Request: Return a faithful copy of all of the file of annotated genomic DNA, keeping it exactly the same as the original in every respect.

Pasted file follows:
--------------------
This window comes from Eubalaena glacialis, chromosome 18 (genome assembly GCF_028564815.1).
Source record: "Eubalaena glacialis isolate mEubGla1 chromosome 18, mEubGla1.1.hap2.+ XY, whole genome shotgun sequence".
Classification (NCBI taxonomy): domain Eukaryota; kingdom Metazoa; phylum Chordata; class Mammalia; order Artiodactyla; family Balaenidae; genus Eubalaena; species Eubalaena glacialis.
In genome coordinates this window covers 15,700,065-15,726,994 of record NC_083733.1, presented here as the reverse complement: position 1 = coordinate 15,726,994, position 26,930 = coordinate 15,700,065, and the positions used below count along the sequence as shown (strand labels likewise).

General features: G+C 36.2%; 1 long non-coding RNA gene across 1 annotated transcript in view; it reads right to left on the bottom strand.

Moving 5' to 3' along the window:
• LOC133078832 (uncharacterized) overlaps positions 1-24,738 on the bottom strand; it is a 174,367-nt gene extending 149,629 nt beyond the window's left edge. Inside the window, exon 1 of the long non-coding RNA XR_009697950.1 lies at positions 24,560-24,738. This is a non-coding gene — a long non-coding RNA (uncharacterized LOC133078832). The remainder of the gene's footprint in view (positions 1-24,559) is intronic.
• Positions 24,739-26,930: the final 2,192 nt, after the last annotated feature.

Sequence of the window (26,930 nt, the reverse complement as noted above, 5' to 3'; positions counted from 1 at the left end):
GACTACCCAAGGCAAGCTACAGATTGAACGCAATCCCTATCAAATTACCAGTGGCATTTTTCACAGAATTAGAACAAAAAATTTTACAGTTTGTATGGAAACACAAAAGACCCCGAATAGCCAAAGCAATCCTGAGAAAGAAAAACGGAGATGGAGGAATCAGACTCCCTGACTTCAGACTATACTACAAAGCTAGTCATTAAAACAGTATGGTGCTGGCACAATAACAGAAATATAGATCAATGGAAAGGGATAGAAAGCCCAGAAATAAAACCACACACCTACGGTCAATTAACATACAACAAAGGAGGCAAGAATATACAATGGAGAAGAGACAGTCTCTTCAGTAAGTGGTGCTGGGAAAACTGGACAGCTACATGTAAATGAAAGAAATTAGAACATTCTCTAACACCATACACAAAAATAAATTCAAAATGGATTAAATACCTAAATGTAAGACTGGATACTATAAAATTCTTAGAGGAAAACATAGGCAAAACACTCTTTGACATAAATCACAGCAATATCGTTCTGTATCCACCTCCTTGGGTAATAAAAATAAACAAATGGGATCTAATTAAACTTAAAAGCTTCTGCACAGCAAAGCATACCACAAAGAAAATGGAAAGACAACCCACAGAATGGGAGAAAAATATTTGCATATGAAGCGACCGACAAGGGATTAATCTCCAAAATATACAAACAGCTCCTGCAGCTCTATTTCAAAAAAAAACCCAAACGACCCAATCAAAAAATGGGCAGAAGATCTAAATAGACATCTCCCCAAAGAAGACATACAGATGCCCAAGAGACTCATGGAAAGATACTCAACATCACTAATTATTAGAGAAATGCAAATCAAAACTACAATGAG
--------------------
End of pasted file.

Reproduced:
This window comes from Eubalaena glacialis, chromosome 18 (genome assembly GCF_028564815.1).
Source record: "Eubalaena glacialis isolate mEubGla1 chromosome 18, mEubGla1.1.hap2.+ XY, whole genome shotgun sequence".
Classification (NCBI taxonomy): domain Eukaryota; kingdom Metazoa; phylum Chordata; class Mammalia; order Artiodactyla; family Balaenidae; genus Eubalaena; species Eubalaena glacialis.
In genome coordinates this window covers 15,700,065-15,726,994 of record NC_083733.1, presented here as the reverse complement: position 1 = coordinate 15,726,994, position 26,930 = coordinate 15,700,065, and the positions used below count along the sequence as shown (strand labels likewise).

General features: G+C 36.2%; 1 long non-coding RNA gene across 1 annotated transcript in view; it reads right to left on the bottom strand.

Moving 5' to 3' along the window:
• LOC133078832 (uncharacterized) overlaps positions 1-24,738 on the bottom strand; it is a 174,367-nt gene extending 149,629 nt beyond the window's left edge. Inside the window, exon 1 of the long non-coding RNA XR_009697950.1 lies at positions 24,560-24,738. This is a non-coding gene — a long non-coding RNA (uncharacterized LOC133078832). The remainder of the gene's footprint in view (positions 1-24,559) is intronic.
• Positions 24,739-26,930: the final 2,192 nt, after the last annotated feature.

Sequence of the window (26,930 nt, the reverse complement as noted above, 5' to 3'; positions counted from 1 at the left end):
GACTACCCAAGGCAAGCTACAGATTGAACGCAATCCCTATCAAATTACCAGTGGCATTTTTCACAGAATTAGAACAAAAAATTTTACAGTTTGTATGGAAACACAAAAGACCCCGAATAGCCAAAGCAATCCTGAGAAAGAAAAACGGAGATGGAGGAATCAGACTCCCTGACTTCAGACTATACTACAAAGCTAGTCATTAAAACAGTATGGTGCTGGCACAATAACAGAAATATAGATCAATGGAAAGGGATAGAAAGCCCAGAAATAAAACCACACACCTACGGTCAATTAACATACAACAAAGGAGGCAAGAATATACAATGGAGAAGAGACAGTCTCTTCAGTAAGTGGTGCTGGGAAAACTGGACAGCTACATGTAAATGAAAGAAATTAGAACATTCTCTAACACCATACACAAAAATAAATTCAAAATGGATTAAATACCTAAATGTAAGACTGGATACTATAAAATTCTTAGAGGAAAACATAGGCAAAACACTCTTTGACATAAATCACAGCAATATCGTTCTGTATCCACCTCCTTGGGTAATAAAAATAAACAAATGGGATCTAATTAAACTTAAAAGCTTCTGCACAGCAAAGCATACCACAAAGAAAATGGAAAGACAACCCACAGAATGGGAGAAAAATATTTGCATATGAAGCGACCGACAAGGGATTAATCTCCAAAATATACAAACAGCTCCTGCAGCTCTATTTCAAAAAAAAACCCAAACGACCCAATCAAAAAATGGGCAGAAGATCTAAATAGACATCTCCCCAAAGAAGACATACAGATGCCCAAGAGACTCATGGAAAGATACTCAACATCACTAATTATTAGAGAAATGCAAATCAAAACTACAATGAG